mPING: Crowdsourcing Weather Reports Into the Future (Credit: National Severe Storms Laboratory & NWS Chicago)
DISCUSSION: Middle Spring time – a time of the year in which storms become more prominent. With the growth of smartphone use in everyday life, the enhanced ability to report ongoing weather phenomena continues to provide more power to citizens and meteorologists alike. The Meteorological Phenomena Identification Near the Ground (mPING) network, served up by the National Severe Storms Laboratory (NSSL) in Norman, Oklahoma, allows for people to report ongoing precipitation based on the type of precipitation that is falling. A network such as mPING brings together citizens, forecasters, and researchers alike in that much more can be collected about the instantaneous outdoor environment when precipitation is occurring. Reports can arrive to explain different types of precipitation, but the common goal of a network such as mPING is to bring together crowdsourcing of meteorological phenomena to best improve coverage of observations alongside other precipitation detection platforms.
To understand why a network of weather observation reporting such as mPING is essential, it is important to examine the supplementary benefits it can provide along with other types of observations. Most commonly, doppler radars are used to detect hydrometeors like rain, snow, hail, and graupel at various different angles in the atmosphere ranging from 0.5 to 19.5 degrees above the ground reference. Recent advancements to radar technologies such as dual-polarization gives forecasters plenty more information into the horizontal and vertical size and shape of hydrometeors. However, radars cannot detect surface-level hydrometeors and do not always provide a clear and obvious picture as to whether or not precipitation is actually occurring and if so, what type of precipitation is occurring. This is where storm reports and observations play a role in closing the gap between what is observed on radar and what is actually happening on the ground. This is especially helpful for meteorologists in forecast centers where in many cases, there are no windows to the outside, and thus need to rely on external spotters and common folk to report ongoing precipitation.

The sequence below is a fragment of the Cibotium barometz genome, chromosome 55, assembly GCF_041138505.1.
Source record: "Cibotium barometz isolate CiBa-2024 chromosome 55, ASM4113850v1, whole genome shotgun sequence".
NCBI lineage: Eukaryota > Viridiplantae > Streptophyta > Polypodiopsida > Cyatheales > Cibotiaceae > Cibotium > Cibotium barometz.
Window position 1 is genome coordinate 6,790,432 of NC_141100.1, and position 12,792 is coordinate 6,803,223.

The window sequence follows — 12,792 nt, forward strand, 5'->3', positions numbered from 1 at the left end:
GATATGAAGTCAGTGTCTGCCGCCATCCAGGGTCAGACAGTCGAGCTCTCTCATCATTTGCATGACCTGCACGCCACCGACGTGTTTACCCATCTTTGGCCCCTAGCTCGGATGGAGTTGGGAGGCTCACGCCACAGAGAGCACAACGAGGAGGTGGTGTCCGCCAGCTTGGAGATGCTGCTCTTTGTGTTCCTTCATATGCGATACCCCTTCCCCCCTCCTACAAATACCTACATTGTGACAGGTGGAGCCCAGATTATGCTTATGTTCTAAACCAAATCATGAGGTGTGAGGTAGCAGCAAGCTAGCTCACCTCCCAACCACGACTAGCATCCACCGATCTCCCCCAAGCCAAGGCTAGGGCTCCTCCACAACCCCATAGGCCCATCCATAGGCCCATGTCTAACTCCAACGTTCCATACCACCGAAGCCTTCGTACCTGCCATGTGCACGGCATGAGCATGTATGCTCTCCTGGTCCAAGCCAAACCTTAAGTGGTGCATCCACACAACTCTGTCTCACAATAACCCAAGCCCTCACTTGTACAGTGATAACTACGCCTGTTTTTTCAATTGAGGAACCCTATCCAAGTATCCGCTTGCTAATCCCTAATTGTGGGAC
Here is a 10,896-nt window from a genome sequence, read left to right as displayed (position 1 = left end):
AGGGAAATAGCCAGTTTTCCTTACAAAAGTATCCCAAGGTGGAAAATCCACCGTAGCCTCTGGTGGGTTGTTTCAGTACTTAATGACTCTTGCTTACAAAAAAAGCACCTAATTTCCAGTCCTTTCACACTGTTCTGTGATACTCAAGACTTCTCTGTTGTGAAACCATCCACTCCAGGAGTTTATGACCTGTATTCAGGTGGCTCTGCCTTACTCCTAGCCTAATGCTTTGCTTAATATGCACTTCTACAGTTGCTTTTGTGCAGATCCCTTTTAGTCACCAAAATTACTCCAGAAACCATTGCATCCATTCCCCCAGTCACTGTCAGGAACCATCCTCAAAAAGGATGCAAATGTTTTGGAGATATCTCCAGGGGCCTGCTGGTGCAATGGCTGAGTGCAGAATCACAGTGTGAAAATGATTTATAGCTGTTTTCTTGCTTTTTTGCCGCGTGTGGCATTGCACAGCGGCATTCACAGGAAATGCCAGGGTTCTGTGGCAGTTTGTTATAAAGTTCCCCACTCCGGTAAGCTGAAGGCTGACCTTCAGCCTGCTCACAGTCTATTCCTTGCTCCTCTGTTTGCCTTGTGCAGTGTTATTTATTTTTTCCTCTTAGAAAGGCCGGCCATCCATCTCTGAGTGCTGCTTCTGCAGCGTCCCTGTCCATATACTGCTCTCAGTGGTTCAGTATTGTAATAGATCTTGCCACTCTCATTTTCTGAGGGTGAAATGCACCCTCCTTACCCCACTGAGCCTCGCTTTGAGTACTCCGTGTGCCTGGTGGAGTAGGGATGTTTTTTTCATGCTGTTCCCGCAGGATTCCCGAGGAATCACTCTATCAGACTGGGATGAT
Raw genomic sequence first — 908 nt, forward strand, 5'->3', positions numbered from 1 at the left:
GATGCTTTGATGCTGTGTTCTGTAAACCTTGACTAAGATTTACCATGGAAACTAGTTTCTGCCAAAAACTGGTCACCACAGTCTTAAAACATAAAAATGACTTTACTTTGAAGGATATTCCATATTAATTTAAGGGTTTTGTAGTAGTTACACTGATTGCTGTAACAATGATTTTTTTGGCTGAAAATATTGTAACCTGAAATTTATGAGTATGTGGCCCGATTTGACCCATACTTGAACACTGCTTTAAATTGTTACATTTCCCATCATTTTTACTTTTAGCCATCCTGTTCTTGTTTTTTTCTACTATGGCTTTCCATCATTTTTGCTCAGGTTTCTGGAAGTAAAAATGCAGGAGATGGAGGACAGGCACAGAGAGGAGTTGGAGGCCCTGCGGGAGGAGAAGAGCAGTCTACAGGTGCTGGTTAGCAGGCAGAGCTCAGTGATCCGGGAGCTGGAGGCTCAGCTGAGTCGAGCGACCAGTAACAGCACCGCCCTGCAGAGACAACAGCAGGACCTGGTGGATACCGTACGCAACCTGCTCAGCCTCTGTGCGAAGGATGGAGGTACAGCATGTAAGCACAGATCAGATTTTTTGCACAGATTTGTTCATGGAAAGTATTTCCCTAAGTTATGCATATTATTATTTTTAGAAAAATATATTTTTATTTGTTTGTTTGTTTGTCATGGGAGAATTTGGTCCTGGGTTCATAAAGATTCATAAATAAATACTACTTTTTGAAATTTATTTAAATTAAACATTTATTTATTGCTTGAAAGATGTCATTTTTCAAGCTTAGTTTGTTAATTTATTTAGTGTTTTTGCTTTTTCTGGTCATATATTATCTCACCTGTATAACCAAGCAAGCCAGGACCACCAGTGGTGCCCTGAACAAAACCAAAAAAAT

So how do the reports impact researchers and forecasters? The answer lies in the form of verification of the data. Forecasters and researchers can utilize the data coming into the mPING servers and verify against the observations in order to improve data quality and reliability. In addition, observations near the ground can help to enhance weather forecast models such that observations can give forecasters an insight into whether or not a forecast was good or bad, as well as any improvements that can be made to ensure improved forecast skill. Improved forecast skill is always a plus as it gives forecasters more certainty in predicting future precipitation. Ultimately, the mPING network empowers the everyday citizen to make a difference with each report.
More information on mPING can be found at the NSSL website here.
To learn more about other interesting weather observation topics from around the world, click here!
© 2019 Meteorologist Brian Matilla